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Parents Might Be More Addicted to Their Phones Than Their Children

Parents are struggling to break free from their phone addiction / Photo by Roman Kosolapov via Shutterstock

 

Teens and children are usually reproached for their addiction their digital devices, but several pieces of research show that parents are also guilty of having the same obsession, if not even worse. There have been increasing reports of children complaining about how they have to fight for their parents' attention with their smartphones being their rivals.  

Surveys About Parents’ Phone Addiction

Recently, kindergarten children in Boston were asked to describe their ideal playground, Psychology Today says. The kids answered in agreement with each other, that they wanted a playground with a locker where their parents’ phones would be locked up so that they would actually play with them.

In another survey conducted, which involved around 6,000 parents and children who were eight to 13 years old, 52% of parents confessed that they spent much of their time on their phone. Out of the 52%, 28% of parents surveyed said they struggled to break free from their phone addiction even though they knew that it made them pay less attention to their children, Lifehack states. On the other hand, it was indicated that 54% of the children think that their parents are always stuck to their phones.

Additionally, Quartz says that in a recent American survey which was investigating teens’ social media habits, out of 1,000 participants, 33% of teens expressed that they wished that their parents would spend more time away from their devices.

The Counter-Revolution

Perhaps the most striking response of all to the parents ignoring their children because of their phones was that it was enough to push a seven-year-old German kid named Emil Rustige to start a movement with the slogan “Play with ME, not with your cell phones!” The demonstration happened on September 8 in Hamburg, Germany with 150 others rallying with him.

Rustige said when he was interviewed by the German press that he was inspired by the anti-facism protest he was part of in May. He told his parents that he wanted to hold a demonstration based on his stand and his parents helped him organize it. His father, Martin Rustige, showed his support by having the event registered with the police. His parents were amazed when they found that 400 people on Facebook said that they also wanted to participate. Emil’s father said in an interview with Spiegel Online that his son was reprimanding him of the moments when they would be together and is attempting to communicate with him but his mind was concentrating on something else.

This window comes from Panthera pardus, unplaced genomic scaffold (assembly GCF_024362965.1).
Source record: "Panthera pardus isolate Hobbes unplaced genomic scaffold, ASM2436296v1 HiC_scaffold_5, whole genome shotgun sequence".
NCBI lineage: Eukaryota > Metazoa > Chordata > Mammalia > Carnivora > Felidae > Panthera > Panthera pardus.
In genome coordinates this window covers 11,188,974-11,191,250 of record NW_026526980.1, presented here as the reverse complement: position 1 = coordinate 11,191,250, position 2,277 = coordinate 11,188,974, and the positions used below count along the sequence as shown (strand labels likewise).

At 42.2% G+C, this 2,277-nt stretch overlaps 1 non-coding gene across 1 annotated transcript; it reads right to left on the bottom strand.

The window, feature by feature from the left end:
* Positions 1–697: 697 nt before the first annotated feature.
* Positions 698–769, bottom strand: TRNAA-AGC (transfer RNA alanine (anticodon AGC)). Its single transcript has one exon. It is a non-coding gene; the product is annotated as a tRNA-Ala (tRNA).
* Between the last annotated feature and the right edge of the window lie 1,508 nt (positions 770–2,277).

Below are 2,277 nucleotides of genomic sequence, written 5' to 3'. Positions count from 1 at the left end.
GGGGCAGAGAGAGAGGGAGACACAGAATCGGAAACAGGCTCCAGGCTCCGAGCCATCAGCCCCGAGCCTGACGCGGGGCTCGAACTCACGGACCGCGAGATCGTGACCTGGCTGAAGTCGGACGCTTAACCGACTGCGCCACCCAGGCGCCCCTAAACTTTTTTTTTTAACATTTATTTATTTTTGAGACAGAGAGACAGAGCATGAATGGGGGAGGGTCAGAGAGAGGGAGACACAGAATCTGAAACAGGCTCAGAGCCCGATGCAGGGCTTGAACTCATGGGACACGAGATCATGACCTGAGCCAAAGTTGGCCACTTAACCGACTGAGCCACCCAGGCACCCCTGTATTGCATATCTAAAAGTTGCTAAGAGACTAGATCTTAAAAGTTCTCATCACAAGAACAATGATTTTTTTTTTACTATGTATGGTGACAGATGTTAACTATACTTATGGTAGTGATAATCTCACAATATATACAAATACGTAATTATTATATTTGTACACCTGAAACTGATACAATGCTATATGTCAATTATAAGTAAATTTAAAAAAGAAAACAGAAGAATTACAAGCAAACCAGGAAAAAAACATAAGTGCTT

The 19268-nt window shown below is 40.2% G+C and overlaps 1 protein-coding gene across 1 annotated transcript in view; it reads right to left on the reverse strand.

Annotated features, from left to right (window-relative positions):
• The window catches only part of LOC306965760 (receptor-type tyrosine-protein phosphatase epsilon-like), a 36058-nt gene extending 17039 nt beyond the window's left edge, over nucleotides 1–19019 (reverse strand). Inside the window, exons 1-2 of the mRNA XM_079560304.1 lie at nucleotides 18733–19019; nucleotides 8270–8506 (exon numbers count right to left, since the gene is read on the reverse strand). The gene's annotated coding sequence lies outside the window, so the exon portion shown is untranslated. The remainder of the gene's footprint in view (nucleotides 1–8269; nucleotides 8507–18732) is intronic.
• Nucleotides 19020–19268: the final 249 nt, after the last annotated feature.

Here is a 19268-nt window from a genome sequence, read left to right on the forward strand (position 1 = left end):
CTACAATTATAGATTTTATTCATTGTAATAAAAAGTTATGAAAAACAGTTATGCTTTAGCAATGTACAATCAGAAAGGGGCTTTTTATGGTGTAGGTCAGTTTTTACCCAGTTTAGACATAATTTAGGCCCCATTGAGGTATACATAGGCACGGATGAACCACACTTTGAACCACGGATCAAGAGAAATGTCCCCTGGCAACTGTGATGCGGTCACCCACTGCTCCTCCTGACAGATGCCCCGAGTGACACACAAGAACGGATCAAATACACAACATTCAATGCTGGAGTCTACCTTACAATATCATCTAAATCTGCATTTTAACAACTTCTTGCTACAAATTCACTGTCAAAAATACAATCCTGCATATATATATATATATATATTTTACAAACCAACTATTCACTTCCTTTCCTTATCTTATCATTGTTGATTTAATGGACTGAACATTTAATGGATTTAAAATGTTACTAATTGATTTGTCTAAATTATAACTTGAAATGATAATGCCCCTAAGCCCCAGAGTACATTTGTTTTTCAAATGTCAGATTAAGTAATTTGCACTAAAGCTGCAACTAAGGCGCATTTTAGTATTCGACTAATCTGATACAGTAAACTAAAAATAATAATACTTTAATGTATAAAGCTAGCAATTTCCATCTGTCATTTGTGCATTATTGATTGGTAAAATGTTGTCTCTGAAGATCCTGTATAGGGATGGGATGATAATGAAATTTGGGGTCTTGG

Ylvi Schmitt, a six-year-old who had joined the demonstration declared, “I don’t like it that my dad is always playing around with his phone.” Schmitt’s father said that he realized that he had to take a good look at himself.

 

The increased of interference with technology resulted to an increased in behavioral issues / Photo by Kekyalyaynen via Shutterstock

 

The Effects of Technology on Parent-Child Relations

A study published in the journal Pedriatic Research revealed that parents observed that the increased interference of technology with their social interaction also resulted in increased behavioral issues. The authors of the paper, Jenny Radesky and Brandon McDaniel called the phenomenon “technoference”. The researchers were uncertain about why this occurence happens. They theorize that problems with their child may have prompted them to use their devices as a means of escape or if the parents who were addicted to their devices caused their children to have behavioral problems. The study involved the participation of 183 parent-child tandems.

Radesky and McDaniel note in their paper, “Parents who frequently use mobile devices during parent-child activities showed lower understanding of their child’s mental states and intentions.” Parents who excessively used their devices had children who turned more hyperactive, became more frustrated and displayed more temper tantrum.

In contrast, when children were exhibiting problematic behaviors, parents relied on technology to relieve them of their stress. This causes a vicious cycle to form wherein the child shows problematic behaviors from the lack of their parents’ attention, making their parents use their devices as a distraction which in turn triggers children to exhibit more bad behavior.

The authors also wrote in their study that while technology helped parents relax, they are also simultaneously “potentially displacing opportunities for parent-child connection important to child health and development.”

Another risk that is posed if parents continue to stay glued to their mobile devices is that their children may be more prone to having accidents while they are not watching. Psychologist Katzer says that not reacting to child’s eye contact may also raise their stress levels.

Katzer explained to Mitteldeutsche Rundfunk, a public broadcaster, “If parents do not respond to their children’s eye contact, there are research studies that show that children react with physical and hormonal stress.”

As a way to call the attention of parents who neglect their children because of their high use of technology, the Youth and Family Office in Bavaria, Germany launched the poster campaign “Talk to your child!” encouraging parents to spend more time away from phones, make eye-contact with their children and be more attentive in communicating with them.

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